Former special director of Intelligence Bureau Rajendra Kumar, in the Ishrat Jahan case, and Army officer Lt Col Prakash Purohit, in the 2008 Malegaon blasts, are not the exceptions by any means. There are many more officers who have escaped ignominy simply because their actions have not landed up in the dragnet. On occasions, either their seniors or political leaders have sided with them, or their ‘misdemeanours’ have not been noticed or highlighted by adversaries or competitors or activists or the public. While risk-taking is an integral component of policing and security in India, the risks taken are often disproportionate and sometimes beyond the purview of law. Perhaps ‘controlled operations’ – ‘covert operations’ carried out by ‘authorised persons and officials’ under proper authority – can help change that.
Embedded sources in organised crime gangs or mafias can furnish insider information about activities of criminals, insurgents, terrorists, which would otherwise be evasive. Imagine if embedded sources were in place in the recent incident in Mon, Nagaland, where an Army operation resulted in the death of 13 villagers. The chances of the operation going wrong would have diminished multiple times. Enhanced accuracy of information would have ensured reduced damage, if not increased success. Such ‘embedded ops’ are technically called ‘controlled operations’. But, currently these fall outside the scope of law.
Also read: Breadwinners, dutiful sons, a newlywed: Simple Naga villagers who were killed by the Army
A double-edged sword
Whether detection of crimes or investigation or busting organised crime gangs, militants or insurgents, there are innumerable instances where access to ‘insider information’ is essential to policing and security. Sometimes, even to check security and bandobast at important events, decoys are needed to be deputed. These decoys, whether police officers in civilian uniform or civilians per se, run the risk of their lives.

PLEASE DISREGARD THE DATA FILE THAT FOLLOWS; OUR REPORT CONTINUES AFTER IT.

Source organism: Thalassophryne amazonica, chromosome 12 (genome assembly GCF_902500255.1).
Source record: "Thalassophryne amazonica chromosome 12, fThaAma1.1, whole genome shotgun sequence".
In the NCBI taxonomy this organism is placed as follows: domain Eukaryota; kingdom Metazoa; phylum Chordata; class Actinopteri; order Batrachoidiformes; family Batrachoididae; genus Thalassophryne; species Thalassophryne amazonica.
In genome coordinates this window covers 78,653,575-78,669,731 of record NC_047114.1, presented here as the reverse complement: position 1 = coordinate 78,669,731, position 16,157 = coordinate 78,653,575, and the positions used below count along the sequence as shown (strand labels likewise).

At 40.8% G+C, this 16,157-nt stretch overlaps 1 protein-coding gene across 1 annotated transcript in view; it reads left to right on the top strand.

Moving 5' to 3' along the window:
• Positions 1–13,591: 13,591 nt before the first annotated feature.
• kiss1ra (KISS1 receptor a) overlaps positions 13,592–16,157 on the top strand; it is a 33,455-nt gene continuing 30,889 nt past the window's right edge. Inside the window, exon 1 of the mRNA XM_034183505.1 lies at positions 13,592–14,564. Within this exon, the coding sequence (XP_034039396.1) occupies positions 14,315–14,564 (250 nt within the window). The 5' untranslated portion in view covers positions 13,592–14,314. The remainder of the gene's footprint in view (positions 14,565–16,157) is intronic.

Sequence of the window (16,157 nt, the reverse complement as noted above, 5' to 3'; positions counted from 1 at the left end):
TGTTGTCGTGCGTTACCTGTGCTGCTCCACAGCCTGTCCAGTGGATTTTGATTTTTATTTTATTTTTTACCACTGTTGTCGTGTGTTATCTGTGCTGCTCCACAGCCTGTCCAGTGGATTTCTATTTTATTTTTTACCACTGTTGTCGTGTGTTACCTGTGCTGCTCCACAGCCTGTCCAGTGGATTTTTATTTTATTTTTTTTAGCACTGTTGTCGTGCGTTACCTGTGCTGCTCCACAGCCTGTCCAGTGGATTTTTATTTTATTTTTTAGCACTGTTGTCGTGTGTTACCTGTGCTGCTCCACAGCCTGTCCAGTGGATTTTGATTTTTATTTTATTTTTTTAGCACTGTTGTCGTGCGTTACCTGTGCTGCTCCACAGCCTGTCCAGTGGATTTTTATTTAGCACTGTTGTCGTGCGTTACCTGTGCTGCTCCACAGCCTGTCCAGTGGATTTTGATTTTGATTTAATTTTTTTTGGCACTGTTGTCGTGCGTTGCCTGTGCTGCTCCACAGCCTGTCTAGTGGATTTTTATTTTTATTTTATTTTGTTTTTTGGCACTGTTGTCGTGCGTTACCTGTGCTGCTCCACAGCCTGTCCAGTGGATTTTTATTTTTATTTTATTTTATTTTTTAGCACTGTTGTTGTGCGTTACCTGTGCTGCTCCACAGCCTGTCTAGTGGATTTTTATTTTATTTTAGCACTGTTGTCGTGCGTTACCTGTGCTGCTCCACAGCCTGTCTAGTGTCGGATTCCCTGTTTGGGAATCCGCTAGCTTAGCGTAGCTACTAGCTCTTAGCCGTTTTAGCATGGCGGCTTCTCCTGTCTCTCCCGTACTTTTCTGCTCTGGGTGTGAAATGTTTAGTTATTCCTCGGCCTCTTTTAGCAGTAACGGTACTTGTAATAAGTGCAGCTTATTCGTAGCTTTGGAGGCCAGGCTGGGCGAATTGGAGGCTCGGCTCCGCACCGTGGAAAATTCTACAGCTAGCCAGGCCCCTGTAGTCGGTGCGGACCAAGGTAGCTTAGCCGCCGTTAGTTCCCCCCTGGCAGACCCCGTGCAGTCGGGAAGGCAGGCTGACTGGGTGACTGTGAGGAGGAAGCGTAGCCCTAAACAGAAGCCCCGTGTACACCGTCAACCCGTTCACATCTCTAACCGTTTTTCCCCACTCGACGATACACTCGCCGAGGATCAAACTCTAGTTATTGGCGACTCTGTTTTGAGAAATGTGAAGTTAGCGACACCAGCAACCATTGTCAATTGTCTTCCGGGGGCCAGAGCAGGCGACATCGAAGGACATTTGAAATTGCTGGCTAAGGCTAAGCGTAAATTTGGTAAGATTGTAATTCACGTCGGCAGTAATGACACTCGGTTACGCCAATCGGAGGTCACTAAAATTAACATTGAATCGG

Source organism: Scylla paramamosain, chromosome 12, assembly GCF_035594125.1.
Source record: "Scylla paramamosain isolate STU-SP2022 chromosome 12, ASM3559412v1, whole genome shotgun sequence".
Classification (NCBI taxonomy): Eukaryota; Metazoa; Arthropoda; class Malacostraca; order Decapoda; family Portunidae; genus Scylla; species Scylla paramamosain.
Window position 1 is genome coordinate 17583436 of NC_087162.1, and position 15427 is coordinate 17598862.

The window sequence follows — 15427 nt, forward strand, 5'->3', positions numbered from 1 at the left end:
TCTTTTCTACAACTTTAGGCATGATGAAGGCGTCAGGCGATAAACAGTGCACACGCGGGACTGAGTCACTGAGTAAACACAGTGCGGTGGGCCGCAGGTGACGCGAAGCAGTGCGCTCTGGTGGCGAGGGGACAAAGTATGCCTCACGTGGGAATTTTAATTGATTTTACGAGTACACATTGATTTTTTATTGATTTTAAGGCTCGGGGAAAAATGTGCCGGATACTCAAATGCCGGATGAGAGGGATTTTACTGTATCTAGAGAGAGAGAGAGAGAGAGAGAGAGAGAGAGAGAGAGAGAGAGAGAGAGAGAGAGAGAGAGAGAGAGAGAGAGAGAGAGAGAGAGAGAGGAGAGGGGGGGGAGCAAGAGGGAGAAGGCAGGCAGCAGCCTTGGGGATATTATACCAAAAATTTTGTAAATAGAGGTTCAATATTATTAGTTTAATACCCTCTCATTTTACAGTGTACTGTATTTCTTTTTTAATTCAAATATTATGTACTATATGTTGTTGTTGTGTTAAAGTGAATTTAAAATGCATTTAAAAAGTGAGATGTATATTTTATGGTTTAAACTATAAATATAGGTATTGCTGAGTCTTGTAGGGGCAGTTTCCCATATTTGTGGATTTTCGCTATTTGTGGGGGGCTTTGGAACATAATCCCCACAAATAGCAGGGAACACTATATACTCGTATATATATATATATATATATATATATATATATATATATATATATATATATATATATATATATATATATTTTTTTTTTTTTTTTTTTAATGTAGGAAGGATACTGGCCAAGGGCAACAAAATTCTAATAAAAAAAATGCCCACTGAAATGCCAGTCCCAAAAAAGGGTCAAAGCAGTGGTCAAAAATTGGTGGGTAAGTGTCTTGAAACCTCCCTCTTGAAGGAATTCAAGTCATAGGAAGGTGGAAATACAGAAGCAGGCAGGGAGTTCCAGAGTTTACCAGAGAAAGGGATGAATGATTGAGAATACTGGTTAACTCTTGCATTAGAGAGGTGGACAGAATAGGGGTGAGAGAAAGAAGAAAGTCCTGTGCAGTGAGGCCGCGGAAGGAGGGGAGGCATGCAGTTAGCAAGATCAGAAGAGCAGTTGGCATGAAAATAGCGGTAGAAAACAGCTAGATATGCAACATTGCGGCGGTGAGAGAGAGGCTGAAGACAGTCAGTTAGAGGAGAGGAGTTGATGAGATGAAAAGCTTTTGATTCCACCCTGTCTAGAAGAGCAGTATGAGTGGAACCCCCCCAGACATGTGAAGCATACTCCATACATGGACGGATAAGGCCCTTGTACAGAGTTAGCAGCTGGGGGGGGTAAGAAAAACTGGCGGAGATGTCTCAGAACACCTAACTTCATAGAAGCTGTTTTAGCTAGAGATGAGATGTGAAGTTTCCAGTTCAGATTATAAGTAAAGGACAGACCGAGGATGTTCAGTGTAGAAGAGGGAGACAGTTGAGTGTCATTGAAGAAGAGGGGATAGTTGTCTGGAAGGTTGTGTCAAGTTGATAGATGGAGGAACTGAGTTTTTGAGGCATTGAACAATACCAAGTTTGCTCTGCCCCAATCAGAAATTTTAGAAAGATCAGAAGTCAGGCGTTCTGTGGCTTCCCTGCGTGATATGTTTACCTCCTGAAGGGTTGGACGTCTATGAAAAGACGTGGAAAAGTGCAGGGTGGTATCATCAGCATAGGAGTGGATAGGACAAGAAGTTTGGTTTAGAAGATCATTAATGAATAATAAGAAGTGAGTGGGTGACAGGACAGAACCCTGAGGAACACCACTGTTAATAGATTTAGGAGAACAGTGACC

There are instances where police and security officials have been left in the dark, fending for themselves if things go wrong. Then there are instances where police officials or security personnel allow the ‘crime’ to take place, often in the hope of catching the bigger fish. If they are lucky, they will catch the big fish. But if they are unlucky, besides the big fish evading them, they also end up being complicit in the crime they allowed to take place.
Crime prevention, detection and investigation tactics and strategies are highly personalised. Perhaps there won’t be any official from the policing and security domain who have not risked their life or limb or job at the altar of performance – trying to walk that extra step to get to the root of crimes in general and organised crimes in particular.